• To focus your precious time and resources where they are most needed.
  • To ensure you don’t set yourself unachievable targets for impact practice or be put off from doing anything at all.
  • To help you think carefully about the methods and resources you use so that you can explain why they were appropriate and they stand up to scrutiny.

Suggestions for applying it:

  • Match the time and effort that you spend in planning your intended impact to the risk and scale of your work.
  • When planning, find out what level, type and format of information you and other stakeholders (e.g. funders) expect and need, and why. Discuss whether information is really necessary; stakeholders may be open to accepting it in a different format.
  • Consider what information or evidence already exists and whether you really need to collect or generate more. Also consider that the benefit of having information must outweigh the costs of gathering it. Using simple, often free, data gathering tools may be appropriate and can provide helpful information.
  • Remember that not everything needs to be assessed all of the time. You can use or build on previous findings or collect information about impact from a sample.
  • Reasonable evidence of impact is enough; don’t expect to find absolute proof.
  • Consider whether you require external support to add value to your findings or whether you can draw robust conclusions using your own skills and knowledge.
  • Communicate a level of detail about your impact that is proportionate to the size, scope and risk of the work.
  • Make impact communications an appropriate length and format for the audience.
  • Give both numbers and stories. Numbers explain the context of the stories, and stories bring your impact communications to life.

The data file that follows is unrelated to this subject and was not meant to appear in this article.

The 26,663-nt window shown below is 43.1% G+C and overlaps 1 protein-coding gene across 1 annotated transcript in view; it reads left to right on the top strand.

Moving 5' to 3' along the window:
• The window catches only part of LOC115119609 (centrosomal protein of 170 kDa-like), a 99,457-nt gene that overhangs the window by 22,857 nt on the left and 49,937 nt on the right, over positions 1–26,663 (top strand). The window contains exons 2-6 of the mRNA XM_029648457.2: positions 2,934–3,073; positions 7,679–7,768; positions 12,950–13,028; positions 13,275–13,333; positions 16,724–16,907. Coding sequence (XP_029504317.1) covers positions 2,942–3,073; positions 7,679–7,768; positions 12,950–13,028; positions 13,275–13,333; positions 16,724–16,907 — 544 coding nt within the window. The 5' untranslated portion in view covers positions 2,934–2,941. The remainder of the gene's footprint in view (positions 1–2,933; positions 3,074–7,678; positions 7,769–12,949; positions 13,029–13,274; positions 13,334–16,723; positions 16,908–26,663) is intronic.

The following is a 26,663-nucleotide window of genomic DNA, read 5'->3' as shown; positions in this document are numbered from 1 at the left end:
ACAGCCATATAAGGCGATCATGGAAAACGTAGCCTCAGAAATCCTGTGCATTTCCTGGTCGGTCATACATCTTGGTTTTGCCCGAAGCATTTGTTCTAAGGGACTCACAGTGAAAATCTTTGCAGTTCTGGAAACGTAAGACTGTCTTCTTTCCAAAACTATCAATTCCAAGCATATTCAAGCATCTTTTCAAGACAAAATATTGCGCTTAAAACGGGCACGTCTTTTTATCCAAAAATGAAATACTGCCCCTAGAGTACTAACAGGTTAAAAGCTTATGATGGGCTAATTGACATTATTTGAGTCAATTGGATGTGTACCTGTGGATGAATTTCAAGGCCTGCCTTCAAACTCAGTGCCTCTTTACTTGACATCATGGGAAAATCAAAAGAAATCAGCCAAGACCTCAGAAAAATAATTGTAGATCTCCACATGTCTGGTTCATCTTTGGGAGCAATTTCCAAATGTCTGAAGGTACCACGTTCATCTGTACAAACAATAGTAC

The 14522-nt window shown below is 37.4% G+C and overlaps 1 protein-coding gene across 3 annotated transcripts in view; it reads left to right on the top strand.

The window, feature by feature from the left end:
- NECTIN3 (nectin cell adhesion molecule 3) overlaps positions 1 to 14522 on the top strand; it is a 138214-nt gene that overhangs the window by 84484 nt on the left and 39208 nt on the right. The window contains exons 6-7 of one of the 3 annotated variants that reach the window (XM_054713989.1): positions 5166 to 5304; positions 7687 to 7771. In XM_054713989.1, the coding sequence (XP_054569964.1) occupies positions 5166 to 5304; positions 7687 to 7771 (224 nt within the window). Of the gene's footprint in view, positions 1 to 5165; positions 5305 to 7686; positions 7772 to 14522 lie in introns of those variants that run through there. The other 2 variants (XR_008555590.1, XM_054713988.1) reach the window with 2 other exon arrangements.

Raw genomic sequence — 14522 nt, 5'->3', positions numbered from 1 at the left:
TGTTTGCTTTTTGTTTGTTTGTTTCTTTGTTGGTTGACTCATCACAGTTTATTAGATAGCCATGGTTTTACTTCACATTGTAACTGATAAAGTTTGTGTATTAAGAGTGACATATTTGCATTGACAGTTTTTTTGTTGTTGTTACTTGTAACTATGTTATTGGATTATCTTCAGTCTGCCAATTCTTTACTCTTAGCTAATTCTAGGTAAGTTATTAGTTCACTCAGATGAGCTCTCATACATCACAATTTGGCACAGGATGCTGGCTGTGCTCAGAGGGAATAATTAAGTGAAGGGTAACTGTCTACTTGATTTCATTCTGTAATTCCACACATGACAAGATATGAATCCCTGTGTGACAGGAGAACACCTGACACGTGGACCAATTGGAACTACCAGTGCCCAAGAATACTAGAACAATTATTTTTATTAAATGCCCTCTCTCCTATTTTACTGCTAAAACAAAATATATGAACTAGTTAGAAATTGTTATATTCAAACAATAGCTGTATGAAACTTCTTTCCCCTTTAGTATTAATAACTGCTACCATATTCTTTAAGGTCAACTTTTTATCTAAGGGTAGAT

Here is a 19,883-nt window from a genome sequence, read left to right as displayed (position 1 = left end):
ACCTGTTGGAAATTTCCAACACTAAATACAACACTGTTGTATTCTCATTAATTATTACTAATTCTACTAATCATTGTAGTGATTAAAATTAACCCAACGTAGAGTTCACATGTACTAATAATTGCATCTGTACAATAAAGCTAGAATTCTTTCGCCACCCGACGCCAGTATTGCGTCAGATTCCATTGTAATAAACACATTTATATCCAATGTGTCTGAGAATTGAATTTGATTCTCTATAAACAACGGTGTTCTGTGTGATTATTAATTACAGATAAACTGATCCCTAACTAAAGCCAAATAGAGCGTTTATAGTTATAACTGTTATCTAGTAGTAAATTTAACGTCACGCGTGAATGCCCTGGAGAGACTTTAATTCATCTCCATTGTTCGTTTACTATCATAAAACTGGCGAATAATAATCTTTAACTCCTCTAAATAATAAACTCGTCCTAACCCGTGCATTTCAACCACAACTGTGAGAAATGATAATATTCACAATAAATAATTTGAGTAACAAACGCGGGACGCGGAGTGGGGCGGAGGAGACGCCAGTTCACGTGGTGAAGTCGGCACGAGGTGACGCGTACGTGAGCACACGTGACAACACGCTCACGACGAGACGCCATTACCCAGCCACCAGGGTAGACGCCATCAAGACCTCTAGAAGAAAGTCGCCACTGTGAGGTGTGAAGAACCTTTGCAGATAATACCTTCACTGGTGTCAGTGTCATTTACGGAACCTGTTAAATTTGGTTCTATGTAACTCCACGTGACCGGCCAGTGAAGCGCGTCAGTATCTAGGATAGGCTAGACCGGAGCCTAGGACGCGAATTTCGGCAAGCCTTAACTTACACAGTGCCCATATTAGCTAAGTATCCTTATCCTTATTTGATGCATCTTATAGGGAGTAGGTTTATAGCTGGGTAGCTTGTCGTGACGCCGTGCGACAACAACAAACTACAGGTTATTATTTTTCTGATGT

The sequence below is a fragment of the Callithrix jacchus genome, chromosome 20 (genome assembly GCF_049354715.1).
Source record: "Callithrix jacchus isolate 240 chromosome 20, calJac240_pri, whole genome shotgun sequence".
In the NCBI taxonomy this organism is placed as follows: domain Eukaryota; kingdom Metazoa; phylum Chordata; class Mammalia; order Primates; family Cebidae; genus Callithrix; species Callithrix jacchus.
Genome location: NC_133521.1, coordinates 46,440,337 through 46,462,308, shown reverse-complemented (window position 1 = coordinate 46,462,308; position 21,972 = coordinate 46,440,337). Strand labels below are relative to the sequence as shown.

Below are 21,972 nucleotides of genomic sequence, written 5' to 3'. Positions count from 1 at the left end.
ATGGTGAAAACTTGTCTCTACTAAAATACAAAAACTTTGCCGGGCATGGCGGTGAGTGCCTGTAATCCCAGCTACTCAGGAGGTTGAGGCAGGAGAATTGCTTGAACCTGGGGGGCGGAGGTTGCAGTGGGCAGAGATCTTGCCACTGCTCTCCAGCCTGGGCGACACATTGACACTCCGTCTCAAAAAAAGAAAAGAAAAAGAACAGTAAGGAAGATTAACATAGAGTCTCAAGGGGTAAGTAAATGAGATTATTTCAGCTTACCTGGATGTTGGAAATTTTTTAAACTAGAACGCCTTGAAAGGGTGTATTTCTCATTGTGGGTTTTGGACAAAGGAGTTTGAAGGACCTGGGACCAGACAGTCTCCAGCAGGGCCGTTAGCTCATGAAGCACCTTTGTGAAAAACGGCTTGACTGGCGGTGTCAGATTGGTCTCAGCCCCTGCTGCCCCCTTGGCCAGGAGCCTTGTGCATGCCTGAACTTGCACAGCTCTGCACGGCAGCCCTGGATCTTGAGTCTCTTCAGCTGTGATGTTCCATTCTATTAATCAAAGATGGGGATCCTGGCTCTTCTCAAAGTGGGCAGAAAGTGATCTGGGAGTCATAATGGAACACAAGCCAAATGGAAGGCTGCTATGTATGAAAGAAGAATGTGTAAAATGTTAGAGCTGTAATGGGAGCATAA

Principle 5

Consider the full range of the difference you actually make

Your work might be having a longer term and wider impact than you or others had anticipated, and you seek to understand the extent of this. Equally, you’re conscious that the changes you see may have occurred without your involvement, may be short term, or may be the result of the work of others.

You know that you don’t need to plan for and assess absolutely everything, but you keep in mind that you might have an impact beyond your intended beneficiaries, a negative as well as a positive impact, or impact that you hadn’t planned to have. Although you aim to reduce it, sometimes negative impact is unavoidable. You acknowledge that in some cases you have to balance positive impact on your beneficiaries with negative impact on others.


  • To learn from your work and to show the full impact you’re having without overstating this. Using this understanding to adjust your work accordingly to make more of the impact you intend to have.
  • To reveal where you achieved more (or different) positive impact than expected, meaning you, and others, are better able to appreciate the full value of your work.
  • To reveal where you have an unintended negative impact on people, organisations or the environment and need to act to avoid, reduce or balance such impact in future.

Suggestions for applying it:

  • Think widely about different beneficiaries that you might have an impact on through your work (e.g. staff, other organisations, other social groups, your local environment) when planning your impact. At this stage you should consider the risks of having a negative impact and whether you need to adjust your work to reduce or avoid it.
  • Track and reflect on any unexpected positive feedback or complaints that you receive as you’re carrying out your work.
  • Consider what has changed, what has contributed to that change, and your role in this. Always consider alternative explanations for patterns in your impact information and don’t discard information that is negative or doesn’t fit with your planned impacts.
  • Communicate information about any wider impact than that you had planned. Include findings about negative impact and what is being done to reduce it or how and why it is balanced with positive impact.
  • Use the information you have on your full impact to adjust your work in order to make more of the impact you intend to have in future.

Principle 6

Be honest and open

You’re honest and open about the impact you plan to have and about your findings on the difference you have or haven’t made, as well as what you have learnt from these findings and how you will act on these lessons.

You’re also honest and open about the scope of your impact practice, so that others are aware of any exclusions or limitations on what and how information has been collected, and how it has been assessed and reported.